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Prince Caspian Review
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Outlanders
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5/13/2008 9:55 PM
    Lets not kid around here, we’re never going to see another trilogy like Lord of the Rings. Yes, people will argue the fact that there are better trilogies out there, many think that Star Wars is better, but it’s all just a matter of opinion.
     
    Thus, despite what Disney’s trying to do, Narnia will never be Lord of the Rings, even though it does share many of the fantasy elements.
     
    There, now that I got that out of the way…
     
    Prince Caspian is the second movie adaptation of the Chronicles of Narnia. The first is, of course, The Lion, the Witch and the Wardrobe, which came out a couple of years ago, and was quite the success.
     
    Of course it was done years earlier by the BBC but it didn’t have quite the impact that the recent film does, and lets face it, due to the lack of computer special effects. The mythical creatures didn’t quite have the same impact as they do thanks to modern technology.
     
    Anyhow, the movie takes place one year after Peter, Susan, Lucy and Edmund returned to war torn England. They’ve re-adjusted to life where they were born, and Narnia is but a memory for them.
     
    However, thirteen hundred years has passed in Narnia and things are almost as bleak as they were when the White Witch controlled the land, having kept it locked in winter for nearly a century.
     
    Humans, the Telmarines, have come to Narnia and have driven the talking animals and the other denizens into the woods, where they have faded into myth themselves.
     
    It’s not the same place that the former rulers of Narnia remember.
     
    The story begins when Prince Caspian’s aunt gives birth to a son, an heir, which means that he’s no longer needed, and his uncle Miraz decides he is to be ‘disposed of’.
     
    Caspian escapes and uses the magical horn that Susan once carried in order to summon aid.
     
    Of course, it turns out that the aid he summons is the Pevensie children, the former Kings and Queens of Narnia.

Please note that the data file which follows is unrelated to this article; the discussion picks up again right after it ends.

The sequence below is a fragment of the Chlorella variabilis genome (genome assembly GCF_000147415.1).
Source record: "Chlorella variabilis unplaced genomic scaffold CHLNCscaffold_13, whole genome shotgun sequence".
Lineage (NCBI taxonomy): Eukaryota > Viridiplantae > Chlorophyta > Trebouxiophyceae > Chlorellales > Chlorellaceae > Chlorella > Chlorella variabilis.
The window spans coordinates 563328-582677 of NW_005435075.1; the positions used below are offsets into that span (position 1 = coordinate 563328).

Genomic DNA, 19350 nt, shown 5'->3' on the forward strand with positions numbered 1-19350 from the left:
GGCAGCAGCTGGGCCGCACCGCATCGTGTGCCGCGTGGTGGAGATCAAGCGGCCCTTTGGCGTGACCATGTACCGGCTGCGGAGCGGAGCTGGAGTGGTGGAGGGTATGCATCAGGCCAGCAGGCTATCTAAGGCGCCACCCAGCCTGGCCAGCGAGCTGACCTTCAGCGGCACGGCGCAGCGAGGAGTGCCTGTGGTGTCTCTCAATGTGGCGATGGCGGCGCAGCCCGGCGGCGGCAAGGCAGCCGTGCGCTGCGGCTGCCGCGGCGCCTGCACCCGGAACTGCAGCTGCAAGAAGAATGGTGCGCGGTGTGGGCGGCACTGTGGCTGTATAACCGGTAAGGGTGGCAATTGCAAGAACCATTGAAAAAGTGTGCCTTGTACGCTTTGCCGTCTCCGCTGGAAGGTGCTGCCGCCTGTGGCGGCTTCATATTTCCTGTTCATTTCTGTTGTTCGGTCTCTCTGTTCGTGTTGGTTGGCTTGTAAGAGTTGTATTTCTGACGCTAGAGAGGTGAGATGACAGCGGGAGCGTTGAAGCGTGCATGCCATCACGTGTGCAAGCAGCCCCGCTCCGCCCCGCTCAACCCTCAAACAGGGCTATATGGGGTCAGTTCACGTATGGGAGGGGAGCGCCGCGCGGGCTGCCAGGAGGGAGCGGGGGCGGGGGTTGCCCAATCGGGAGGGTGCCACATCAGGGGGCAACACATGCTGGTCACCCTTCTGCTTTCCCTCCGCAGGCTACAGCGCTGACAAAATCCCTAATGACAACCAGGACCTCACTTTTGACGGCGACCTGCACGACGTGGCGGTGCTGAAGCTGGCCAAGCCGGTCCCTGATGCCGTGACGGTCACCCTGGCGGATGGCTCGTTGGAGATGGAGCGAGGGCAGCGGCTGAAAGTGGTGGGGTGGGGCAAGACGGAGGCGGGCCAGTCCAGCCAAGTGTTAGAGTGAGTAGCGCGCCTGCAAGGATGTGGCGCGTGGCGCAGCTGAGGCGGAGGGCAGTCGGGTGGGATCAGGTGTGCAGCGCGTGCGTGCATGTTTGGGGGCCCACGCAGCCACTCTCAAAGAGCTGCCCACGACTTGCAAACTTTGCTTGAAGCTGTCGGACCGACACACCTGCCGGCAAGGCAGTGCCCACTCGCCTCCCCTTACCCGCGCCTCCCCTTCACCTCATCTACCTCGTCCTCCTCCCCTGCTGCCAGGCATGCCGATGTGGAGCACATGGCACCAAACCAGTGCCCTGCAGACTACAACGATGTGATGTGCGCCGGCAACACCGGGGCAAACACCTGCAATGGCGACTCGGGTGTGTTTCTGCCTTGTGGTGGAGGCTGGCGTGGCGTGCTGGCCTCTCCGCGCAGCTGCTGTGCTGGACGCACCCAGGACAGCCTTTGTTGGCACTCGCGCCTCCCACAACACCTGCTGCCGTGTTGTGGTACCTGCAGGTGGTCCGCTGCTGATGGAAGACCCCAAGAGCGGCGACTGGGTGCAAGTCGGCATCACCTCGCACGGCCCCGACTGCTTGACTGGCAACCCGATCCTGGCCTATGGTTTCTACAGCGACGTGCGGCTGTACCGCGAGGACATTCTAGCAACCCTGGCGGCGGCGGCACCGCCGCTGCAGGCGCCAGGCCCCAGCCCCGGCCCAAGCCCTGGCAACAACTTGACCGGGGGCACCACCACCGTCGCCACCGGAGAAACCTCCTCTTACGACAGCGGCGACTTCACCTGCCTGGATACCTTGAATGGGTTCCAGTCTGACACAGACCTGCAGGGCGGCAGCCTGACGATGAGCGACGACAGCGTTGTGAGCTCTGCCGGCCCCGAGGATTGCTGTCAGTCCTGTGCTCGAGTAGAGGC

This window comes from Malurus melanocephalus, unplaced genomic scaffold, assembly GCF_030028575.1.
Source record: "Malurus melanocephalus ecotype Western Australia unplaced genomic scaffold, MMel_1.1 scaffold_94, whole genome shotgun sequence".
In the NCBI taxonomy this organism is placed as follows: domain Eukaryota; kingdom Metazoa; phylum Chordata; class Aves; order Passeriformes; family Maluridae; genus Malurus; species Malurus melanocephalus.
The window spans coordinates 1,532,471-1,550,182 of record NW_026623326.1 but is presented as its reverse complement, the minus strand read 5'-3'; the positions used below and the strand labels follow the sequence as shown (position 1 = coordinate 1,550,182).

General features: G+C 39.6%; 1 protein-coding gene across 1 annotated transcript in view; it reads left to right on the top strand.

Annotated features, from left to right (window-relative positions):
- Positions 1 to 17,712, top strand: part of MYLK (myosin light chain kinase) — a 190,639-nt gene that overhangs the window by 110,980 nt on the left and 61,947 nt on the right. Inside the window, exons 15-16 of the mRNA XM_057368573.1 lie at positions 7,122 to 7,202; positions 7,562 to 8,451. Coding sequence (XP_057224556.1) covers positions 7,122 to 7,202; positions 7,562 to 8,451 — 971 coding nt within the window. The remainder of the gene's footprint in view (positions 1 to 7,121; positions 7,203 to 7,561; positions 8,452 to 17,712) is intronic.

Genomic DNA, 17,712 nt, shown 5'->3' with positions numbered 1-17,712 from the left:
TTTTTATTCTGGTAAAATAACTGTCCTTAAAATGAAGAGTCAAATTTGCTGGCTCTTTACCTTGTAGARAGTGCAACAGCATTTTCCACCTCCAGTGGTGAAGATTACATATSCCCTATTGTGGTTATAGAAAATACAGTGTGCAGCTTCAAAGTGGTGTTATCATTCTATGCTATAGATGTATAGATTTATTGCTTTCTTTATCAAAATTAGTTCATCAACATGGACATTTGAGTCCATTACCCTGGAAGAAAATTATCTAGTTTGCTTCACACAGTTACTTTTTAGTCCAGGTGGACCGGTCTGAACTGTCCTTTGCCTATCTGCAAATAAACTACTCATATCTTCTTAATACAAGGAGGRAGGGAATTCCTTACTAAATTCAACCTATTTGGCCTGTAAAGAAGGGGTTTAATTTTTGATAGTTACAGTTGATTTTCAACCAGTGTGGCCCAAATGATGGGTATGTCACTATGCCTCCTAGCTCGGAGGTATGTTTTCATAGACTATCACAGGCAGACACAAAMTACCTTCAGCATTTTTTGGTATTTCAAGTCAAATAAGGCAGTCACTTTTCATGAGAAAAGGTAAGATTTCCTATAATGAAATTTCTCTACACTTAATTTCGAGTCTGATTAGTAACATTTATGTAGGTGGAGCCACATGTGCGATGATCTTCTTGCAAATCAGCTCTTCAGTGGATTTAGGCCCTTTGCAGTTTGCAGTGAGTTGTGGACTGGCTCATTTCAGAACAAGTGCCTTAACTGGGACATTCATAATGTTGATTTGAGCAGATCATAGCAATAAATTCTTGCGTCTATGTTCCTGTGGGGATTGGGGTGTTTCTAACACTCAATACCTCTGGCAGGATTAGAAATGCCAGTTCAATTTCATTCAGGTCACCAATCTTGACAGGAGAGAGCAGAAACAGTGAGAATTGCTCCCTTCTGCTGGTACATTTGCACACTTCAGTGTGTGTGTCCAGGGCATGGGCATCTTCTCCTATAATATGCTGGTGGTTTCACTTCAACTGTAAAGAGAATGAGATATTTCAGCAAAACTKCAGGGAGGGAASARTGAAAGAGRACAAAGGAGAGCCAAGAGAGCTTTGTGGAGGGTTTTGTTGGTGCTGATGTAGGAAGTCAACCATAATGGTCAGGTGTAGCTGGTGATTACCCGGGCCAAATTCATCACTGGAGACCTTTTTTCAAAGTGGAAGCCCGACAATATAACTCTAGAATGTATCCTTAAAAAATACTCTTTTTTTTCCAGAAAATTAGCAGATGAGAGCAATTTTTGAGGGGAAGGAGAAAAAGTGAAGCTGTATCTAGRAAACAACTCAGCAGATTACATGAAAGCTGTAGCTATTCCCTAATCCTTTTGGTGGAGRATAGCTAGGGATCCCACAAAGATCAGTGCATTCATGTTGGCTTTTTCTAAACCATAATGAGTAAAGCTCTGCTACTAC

I won’t go into any more of the plot as it would ruin it for those who have yet to see the movie. What I have said however doesn’t spoil it. Let’s face it, all the information I’ve mentioned can be garnered from the trailers for the movie.
     
    So, here we have a little problem. Only a single year has passed for the Pevensie children. Of course in the real world, it’s been over three years since The lion, the Witch and the Wardrobe was in the theatre, and the actors have all grown, and it is very noticeable.
     
    If Disney plans on making the rest of the novels into movies, all the actors will have grown up before they’re complete. That could end up being problematic for the studio. I guess only time will tell.
     
    I guess the upside is that their acting skills have grown as well.
     
    Anyhow, I personally think that this movie was better than the previous release. I guess for me there was simply a lot more action. I could be wrong of course, and remember – this is a matter of personal taste here. There will be others who disagree with me.
     
    One thing I will point out – the movie had a great deal of humou in it. There were many well delivered one liners that had everyone, myself included, laughing as we watched.
     
    I will also warn parents that are thinking of taking their younger children to see the movie that it can be pretty intense. There isn’t any blood or gore, but some of the scenes will frighten younger children.
     
    There is ample action, and a great deal of violence, but it isn’t over depicted. Plenty of people are slashed and stabbed, but no blood is to be seen either from the wounds, or on weapons.
     
    Once again I will bring up the special effects. I was particularly blown away by the griffons that were portrayed on screen. It is a true shame that such creatures don’t exist for real, as they were breathtaking!
     
    The computer animation for the battles and the Narian’s themselves was flawless and very smooth. Honest to god, you couldn’t really tell what were generated and what wasn’t. The mythological creatures, those not portrayed by actors (such as the satyrs and dwarves) looked like they were living, breathing, thinking beings.
     
    It was quite a long movie, over two hours, and it did paint a beautiful picture of Narnia and what had happened since the departure of the Pevensie children.
     
    Oh, and be warned, like the first movie, there was a great deal of religious allegory in the movie. Some people may or may not be offended by this.
     
    It was a beautifully shot movie, with stunning visuals and incredible locations. The was something that I really enjoyed, and would gladly go to see again.
     
    4 out of 5
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